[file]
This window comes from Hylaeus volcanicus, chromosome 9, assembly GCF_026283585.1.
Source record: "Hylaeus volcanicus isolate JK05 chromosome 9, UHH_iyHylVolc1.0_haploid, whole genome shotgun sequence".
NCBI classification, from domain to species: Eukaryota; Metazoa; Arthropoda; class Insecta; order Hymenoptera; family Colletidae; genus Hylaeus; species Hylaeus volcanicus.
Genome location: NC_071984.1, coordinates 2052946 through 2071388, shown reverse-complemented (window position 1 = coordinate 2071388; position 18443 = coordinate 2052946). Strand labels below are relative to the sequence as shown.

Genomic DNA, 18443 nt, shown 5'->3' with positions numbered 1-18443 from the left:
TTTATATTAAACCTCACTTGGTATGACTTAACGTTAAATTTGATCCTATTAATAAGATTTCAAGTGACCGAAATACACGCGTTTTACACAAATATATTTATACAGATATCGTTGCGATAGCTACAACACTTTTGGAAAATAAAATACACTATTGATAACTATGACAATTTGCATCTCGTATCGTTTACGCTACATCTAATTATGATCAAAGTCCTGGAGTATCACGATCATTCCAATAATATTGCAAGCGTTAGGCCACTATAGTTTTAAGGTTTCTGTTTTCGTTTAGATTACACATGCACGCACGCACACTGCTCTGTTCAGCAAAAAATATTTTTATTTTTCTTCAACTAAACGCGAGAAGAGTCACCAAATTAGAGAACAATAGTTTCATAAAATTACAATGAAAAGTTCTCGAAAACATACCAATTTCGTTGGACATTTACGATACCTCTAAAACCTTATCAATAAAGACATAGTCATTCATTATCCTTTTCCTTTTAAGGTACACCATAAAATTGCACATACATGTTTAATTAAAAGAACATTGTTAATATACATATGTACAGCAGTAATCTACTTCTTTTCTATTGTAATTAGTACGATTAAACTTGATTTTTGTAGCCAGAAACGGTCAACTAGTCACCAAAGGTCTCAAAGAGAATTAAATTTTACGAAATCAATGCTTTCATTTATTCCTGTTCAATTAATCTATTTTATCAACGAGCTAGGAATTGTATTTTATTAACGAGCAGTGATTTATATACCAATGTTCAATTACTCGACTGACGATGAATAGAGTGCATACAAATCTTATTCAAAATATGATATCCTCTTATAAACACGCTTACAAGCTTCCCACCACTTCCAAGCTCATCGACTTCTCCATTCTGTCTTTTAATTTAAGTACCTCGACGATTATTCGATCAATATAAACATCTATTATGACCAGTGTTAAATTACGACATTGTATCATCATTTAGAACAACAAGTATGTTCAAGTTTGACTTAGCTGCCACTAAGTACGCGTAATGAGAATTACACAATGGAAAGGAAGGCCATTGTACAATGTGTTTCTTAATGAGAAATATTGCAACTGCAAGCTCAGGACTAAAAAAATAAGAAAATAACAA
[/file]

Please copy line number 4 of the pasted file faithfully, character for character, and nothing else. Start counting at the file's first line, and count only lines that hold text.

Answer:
Genome location: NC_071984.1, coordinates 2052946 through 2071388, shown reverse-complemented (window position 1 = coordinate 2071388; position 18443 = coordinate 2052946). Strand labels below are relative to the sequence as shown.